Vets get that worried look on their brow if they hear any kind of abnormality when they are listening to your cat’s heart. Most of the time, that abnormality is in the form of a heart murmur or a three beat rhythm called a gallop. A murmur just means that you can hear the turbulence of blood as it courses through the heart.  You get it any time a flowing liquid meets up with an obstacle.  I kind of like the babbling brook analogy.  Water running through a nice clear PVC pipe doesn’t make much noise, but water running in a stream bed full of pretty rocks and boulders makes a pleasant, relaxing babbling sound. That stream has a murmur. How does that happen in a heart? In cats, the usual culprit is blood slapping up against a bulge of muscle that occurs when the heart contracts. Other things can happen too and the type of problem that causes it can be very different from animal to animal. When the heart muscle gets big, it’s called hypertrophy.  Parts of the heart can get so big that it actually impedes the out flow of blood and that’s when your cat gets in trouble.  Now sometimes, the electrical current that runs through the heart that coordinates all the opening and shutting of the valves, gets all messed up because of the muscle hypertrophy. That’s when you can hear the funny 3 beat rate called a gallop. That probably happens because the big heart muscle doesn’t let the electrical current pass through it evenly. So the valves may not close in tandem, and voila, you get 3 clear heart sounds.  Most of the time the pump (the heart), is doing its job trying to keep pushing blood through. But with hypertrophic cardiomyopathy, one of the most common heart diseases,  the problem really is that the amount of blood that can be pumped out is so low because the big, stiff heart muscle getting in the way. It may be fine when a cat is resting, but when that heart rate increases, the muscle scrunches up and doesn’t let any blood get through.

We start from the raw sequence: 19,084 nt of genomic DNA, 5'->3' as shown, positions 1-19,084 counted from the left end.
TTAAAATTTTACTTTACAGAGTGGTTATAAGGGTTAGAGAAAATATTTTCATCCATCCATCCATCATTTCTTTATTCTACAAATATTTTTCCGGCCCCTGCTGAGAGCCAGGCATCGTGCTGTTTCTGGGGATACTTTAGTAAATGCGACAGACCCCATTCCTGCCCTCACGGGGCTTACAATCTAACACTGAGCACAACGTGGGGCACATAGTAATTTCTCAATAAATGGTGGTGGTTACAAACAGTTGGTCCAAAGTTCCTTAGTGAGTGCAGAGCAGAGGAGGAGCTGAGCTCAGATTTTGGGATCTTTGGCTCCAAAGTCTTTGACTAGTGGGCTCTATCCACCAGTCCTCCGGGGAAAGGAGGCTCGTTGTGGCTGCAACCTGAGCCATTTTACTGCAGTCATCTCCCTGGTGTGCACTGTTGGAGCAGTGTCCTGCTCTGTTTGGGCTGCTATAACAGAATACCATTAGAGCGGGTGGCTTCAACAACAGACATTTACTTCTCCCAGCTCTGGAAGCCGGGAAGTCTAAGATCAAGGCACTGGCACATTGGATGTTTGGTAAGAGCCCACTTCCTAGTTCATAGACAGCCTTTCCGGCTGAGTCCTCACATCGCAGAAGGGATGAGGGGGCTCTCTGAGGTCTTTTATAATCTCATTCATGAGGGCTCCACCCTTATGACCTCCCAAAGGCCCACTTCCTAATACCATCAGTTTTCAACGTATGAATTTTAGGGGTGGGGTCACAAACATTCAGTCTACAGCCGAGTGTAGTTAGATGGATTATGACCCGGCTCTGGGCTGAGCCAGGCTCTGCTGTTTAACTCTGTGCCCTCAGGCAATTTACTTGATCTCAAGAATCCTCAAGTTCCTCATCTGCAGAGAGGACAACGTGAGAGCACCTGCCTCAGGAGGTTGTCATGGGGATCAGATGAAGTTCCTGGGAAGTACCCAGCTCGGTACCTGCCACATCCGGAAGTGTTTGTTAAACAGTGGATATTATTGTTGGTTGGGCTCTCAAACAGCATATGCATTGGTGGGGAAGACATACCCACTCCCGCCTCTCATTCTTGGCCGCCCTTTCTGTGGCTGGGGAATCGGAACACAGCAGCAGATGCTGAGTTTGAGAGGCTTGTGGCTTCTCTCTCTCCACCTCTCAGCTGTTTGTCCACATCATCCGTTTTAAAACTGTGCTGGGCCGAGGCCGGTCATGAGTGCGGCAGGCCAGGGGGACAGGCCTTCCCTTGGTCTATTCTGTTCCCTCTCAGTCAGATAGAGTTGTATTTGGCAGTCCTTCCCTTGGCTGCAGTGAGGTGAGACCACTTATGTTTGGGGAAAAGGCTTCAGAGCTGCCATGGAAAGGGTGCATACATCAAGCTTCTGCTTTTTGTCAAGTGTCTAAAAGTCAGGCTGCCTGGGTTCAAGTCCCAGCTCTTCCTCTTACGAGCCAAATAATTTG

So there you have it. That’s why I’m going to tell you that your cat may or may not have significant heart disease. But I’m always going to recommend that you get it checked out because I don’t want your cat to be in that 40% that needs special attention.  I’m a happy vet when the ultrasound report says no problem.

Dr Eliza Sundahl

Dr. Eliza Sundahl completed her veterinary studies at Kansas State University in 1978 after graduating from Boston University. She has spent a great deal of her professional life promoting feline medicine and continues to do so. She has held many positions in The American Association of Feline Practitioners, including 2 years as president. She was involved in establishing board certification in feline medicine through the American Board of Veterinary Practitioners and worked with that organization for many years to help veterinarians through the certification process.